The chief of sports medicine at Gwinnett Medical Center, Dr. Gary Levengood, was among the first U.S. surgeons to perform total knee replacements using 3-D printing technology. To date, he has completed more than 500 partial and total customized procedures. We asked him about this new technology.
What is the benefit of this procedure?
Most knee implants are off the shelf and come in only a limited range of sizes. By using custom implants, I don’t have to make compromises.
How does it work?
Instead of ink, a special liquid is converted into a plastic modeling material. This printer can then create a solid form by slowly adding layer after layer until a three-dimensional structure results. The form is based on CT scans, multiple x-rays, or MRI images of a patient’s own anatomy, and is used to create a mold for a metal implant.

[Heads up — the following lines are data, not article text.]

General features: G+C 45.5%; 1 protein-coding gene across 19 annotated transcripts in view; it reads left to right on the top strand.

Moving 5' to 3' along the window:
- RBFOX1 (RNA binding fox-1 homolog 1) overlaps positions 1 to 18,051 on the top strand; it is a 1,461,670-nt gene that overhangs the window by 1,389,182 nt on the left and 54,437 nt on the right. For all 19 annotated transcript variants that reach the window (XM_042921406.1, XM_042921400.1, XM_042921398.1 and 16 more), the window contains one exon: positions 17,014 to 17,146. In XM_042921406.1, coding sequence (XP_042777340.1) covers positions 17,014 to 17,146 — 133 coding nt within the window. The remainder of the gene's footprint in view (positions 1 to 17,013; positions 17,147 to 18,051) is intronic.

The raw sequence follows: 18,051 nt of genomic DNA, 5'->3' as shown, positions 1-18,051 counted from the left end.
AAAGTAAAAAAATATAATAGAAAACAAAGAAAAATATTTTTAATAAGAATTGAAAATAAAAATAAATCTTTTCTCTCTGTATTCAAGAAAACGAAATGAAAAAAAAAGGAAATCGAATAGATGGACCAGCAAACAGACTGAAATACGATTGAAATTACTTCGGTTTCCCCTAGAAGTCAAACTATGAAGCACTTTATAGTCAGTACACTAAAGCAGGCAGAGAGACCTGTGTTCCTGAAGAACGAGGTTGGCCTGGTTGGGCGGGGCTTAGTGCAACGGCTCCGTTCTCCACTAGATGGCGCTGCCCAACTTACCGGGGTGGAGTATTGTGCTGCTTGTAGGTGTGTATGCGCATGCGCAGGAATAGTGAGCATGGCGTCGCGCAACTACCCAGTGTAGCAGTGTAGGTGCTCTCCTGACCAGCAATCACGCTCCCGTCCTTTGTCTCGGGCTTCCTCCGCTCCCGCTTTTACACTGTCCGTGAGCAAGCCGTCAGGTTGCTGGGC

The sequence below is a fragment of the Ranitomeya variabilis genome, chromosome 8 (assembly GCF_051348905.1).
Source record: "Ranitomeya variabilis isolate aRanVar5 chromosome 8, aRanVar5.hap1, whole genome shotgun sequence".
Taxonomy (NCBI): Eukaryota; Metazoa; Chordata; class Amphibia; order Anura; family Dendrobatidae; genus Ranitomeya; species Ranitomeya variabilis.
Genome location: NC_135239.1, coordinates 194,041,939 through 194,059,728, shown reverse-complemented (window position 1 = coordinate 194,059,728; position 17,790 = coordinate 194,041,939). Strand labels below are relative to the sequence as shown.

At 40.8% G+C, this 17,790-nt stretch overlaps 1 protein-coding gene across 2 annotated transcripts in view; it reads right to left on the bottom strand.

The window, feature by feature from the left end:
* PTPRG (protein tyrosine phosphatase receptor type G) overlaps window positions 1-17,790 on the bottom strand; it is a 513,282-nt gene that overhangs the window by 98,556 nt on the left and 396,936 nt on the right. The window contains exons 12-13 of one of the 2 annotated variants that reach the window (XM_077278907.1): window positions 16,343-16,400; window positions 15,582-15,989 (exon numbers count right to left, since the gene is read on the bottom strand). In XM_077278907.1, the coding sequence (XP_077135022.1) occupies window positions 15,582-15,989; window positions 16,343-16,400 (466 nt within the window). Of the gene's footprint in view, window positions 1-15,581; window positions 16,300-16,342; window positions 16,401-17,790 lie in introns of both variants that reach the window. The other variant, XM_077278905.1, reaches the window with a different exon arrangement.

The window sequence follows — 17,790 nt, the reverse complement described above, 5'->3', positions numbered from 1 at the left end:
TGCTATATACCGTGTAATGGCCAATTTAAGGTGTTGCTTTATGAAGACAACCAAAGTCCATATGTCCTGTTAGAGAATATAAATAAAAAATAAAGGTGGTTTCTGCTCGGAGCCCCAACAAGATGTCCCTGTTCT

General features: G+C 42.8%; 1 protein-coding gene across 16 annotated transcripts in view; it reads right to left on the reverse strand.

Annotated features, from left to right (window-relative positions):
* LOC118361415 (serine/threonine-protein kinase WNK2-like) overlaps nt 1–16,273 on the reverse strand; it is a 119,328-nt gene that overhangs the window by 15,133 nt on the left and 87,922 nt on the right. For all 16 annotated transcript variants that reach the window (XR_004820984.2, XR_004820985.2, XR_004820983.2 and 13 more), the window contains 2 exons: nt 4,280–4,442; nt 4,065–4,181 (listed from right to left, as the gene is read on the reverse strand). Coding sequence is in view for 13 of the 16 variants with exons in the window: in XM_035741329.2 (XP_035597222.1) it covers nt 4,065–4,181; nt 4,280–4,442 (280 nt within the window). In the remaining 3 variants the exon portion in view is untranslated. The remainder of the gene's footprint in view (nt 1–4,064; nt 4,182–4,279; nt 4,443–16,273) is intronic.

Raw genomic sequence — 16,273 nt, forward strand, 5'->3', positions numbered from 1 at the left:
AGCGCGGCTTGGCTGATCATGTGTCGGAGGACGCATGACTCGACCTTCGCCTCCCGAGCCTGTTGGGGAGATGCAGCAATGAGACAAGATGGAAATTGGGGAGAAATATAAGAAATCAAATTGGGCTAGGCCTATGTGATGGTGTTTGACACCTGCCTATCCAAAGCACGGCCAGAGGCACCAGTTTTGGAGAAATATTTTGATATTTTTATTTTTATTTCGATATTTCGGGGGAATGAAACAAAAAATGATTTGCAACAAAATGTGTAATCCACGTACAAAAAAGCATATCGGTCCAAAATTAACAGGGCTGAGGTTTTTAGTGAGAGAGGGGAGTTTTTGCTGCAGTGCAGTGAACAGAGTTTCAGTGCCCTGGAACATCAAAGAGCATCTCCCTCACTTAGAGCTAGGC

What about cost?
The cost to patients is the same.
Can this procedure be used for other bones?
Currently only knee implants are available. However, the manufacturer hopes to develop replacements for hips and other joints.
This article originally appeared in our 2015 Health issue.